UTAH UTES

Utah Has Sports Scientist To Thank For Lack Of Injuries

Oct 28, 2019, 4:56 PM
University of Utah linebacker Andrew Mata'afa during fall camp. (Photo courtesy of Utah Athletics)...
University of Utah linebacker Andrew Mata'afa during fall camp. (Photo courtesy of Utah Athletics)
(Photo courtesy of Utah Athletics)

SALT LAKE CITY, Utah – The Utes are healthy, for the most part, besides the question marks surrounding Britain Covey’s absence this season. Utah is looking pretty good thanks to an unsung hero in the program, sports scientist Ernie Rimer.

It has been a relief for head coach Kyle Whittingham who has experienced both the good and bad when it comes to injuries over his 35-year coaching career. So, why has this season been different?

Firstly, any meaningful player on Utah’s team right now is not 100 percent healthy. Everyone has bumps and bruises they are battling through, fortunately, there have not been any consequential ”season-ending injuries”, as coach Whittingham calls them.

Secondly, I am not going to share with you any specific details regarding the changes. That would get me in trouble and I really do not want to have to apologize to Coach Whittingham again for running my mouth like an amateur.

There are things I am allowed to share when it comes to the evolution of sports science and the philosophy for Whittingham and his program.

Our Lord and Savior, Ernie The Scientist

Rimer became the Director of Sports Science in 2014. I was entering my junior season at the time and I noticed a change.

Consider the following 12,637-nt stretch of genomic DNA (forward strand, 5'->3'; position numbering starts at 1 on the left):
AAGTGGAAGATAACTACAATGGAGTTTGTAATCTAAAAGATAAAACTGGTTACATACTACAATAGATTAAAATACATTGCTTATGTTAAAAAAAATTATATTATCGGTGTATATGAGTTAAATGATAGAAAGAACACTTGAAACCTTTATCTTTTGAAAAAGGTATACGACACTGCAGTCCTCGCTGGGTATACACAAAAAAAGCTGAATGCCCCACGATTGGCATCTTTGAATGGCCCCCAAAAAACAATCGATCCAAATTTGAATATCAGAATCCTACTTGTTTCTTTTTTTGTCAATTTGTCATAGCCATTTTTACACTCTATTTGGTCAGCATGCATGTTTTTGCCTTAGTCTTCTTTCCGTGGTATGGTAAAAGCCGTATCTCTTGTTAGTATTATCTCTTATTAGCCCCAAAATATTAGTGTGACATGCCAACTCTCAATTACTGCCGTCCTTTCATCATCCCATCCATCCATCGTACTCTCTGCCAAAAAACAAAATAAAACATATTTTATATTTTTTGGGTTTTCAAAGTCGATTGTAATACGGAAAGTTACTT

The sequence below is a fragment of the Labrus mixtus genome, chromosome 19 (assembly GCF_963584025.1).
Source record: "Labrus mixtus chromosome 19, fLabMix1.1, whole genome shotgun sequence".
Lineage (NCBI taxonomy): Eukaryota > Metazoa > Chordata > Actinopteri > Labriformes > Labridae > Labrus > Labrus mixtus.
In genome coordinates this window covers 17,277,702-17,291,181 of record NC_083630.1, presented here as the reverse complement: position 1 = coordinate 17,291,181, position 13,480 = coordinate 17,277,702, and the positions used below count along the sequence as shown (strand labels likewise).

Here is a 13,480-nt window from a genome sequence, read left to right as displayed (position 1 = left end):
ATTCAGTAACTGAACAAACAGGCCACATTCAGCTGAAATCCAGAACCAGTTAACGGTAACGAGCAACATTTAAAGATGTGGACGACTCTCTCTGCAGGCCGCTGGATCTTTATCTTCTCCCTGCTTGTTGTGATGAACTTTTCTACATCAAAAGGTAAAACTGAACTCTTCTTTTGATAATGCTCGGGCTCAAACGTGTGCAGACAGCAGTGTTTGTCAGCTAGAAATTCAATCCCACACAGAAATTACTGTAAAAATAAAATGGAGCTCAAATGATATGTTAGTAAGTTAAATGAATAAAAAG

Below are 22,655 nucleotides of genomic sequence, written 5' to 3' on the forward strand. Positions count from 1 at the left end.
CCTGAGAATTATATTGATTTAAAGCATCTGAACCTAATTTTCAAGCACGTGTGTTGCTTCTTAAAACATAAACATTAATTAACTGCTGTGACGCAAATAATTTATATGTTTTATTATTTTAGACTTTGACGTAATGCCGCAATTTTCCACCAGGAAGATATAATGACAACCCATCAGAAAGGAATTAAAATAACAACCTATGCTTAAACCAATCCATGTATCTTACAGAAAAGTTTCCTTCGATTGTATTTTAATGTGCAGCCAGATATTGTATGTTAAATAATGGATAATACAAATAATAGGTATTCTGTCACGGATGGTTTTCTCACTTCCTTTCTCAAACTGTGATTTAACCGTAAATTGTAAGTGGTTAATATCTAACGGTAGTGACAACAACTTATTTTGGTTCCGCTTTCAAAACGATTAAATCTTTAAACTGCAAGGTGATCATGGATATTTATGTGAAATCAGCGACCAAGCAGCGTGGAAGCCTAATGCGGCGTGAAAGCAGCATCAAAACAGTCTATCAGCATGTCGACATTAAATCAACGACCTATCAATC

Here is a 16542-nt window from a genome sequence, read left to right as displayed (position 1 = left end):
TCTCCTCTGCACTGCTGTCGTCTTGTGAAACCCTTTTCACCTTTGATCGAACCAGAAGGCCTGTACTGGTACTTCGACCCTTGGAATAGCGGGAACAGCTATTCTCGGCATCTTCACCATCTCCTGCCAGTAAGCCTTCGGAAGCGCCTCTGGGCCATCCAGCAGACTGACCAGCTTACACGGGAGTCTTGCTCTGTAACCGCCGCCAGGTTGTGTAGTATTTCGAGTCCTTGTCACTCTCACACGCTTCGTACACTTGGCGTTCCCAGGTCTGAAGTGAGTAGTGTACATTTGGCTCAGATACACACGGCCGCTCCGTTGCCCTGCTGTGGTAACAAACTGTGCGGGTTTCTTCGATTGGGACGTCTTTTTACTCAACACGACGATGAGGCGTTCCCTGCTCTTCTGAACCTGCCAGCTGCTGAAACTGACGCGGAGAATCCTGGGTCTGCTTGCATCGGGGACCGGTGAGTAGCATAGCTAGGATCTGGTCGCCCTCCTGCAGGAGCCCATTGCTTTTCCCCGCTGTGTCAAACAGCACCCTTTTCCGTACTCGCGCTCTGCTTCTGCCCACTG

The first month of my existence in Utah is a blur. I sat in my locker for hours prior to any physical workout in a daze. My body was not used to the altitude nor the physical strain. I came unprepared and paid the price because of it.

Fortunately, I made it through that first month and the workouts started getting easier, my body adjusted and I stopped thinking about quitting and going home. That was the summer of 2012.

I was not the only one who struggled physically and mentally shortly after arriving on campus. Over my four-year playing career I witnessed a number of players join the team only to quit a couple of weeks later.

But in 2014, when Rimer joined the staff, our workload and schedule changed. All of a sudden, offensive lineman and defensive lineman were lifting more than they were conditioning (running) and wide receivers and defensive backs were running more than they were lifting.

An emphasis was put on technique and the strength and conditioning staff taught the underclassman how to utilize the proper sprinting and lifting techniques. In fact, the new players would lift without any weight on the bars. They did not sit in their locker for hours on end wondering how much a flight home would cost, like me. Lucky buggers.

Rimer also invented a new fitness test, one that replicates the speed and tempo of a football game. Without going into too much detail, it was like putting your team through a two-minute drill when you are running out of time in the half and need to drive the ball 50 yards – uptempo, quick snaps type of thing.

The big breakthrough has come this season. An emphasis has been placed on workload. Rimer studies the upcoming strength of schedule and determines how long the team needs to practice for that week. He also studies how much stress the body can handle based on where the body is at currently and where it needs to be by kick-off next week. Remarkable.

Rimer also convinced coach Whittingham that ”less is more” when it comes to practice time.

Coach Whittingham told me as we were standing on the 50-yard line some half an hour before kickoff against the California Golden Bears that the team now spends more time in the film room than they do on the practice field. If you knew how long they practiced just six years ago to what they do now, you would be amazed.

They also limit the contact of their players. Key players such as Tyler Huntley and Zack Moss were wrapped in cotton wool during fall camp this season. Sure, they practiced, they just did not get hit very often.

In 2016 and 2017, the Los Angeles Rams were the healthiest football team in the NFL. Their star players barely played any snaps in their pre-season games. Is there any resemblance to what Utah is doing this season?

One would have to assume so.

 

 

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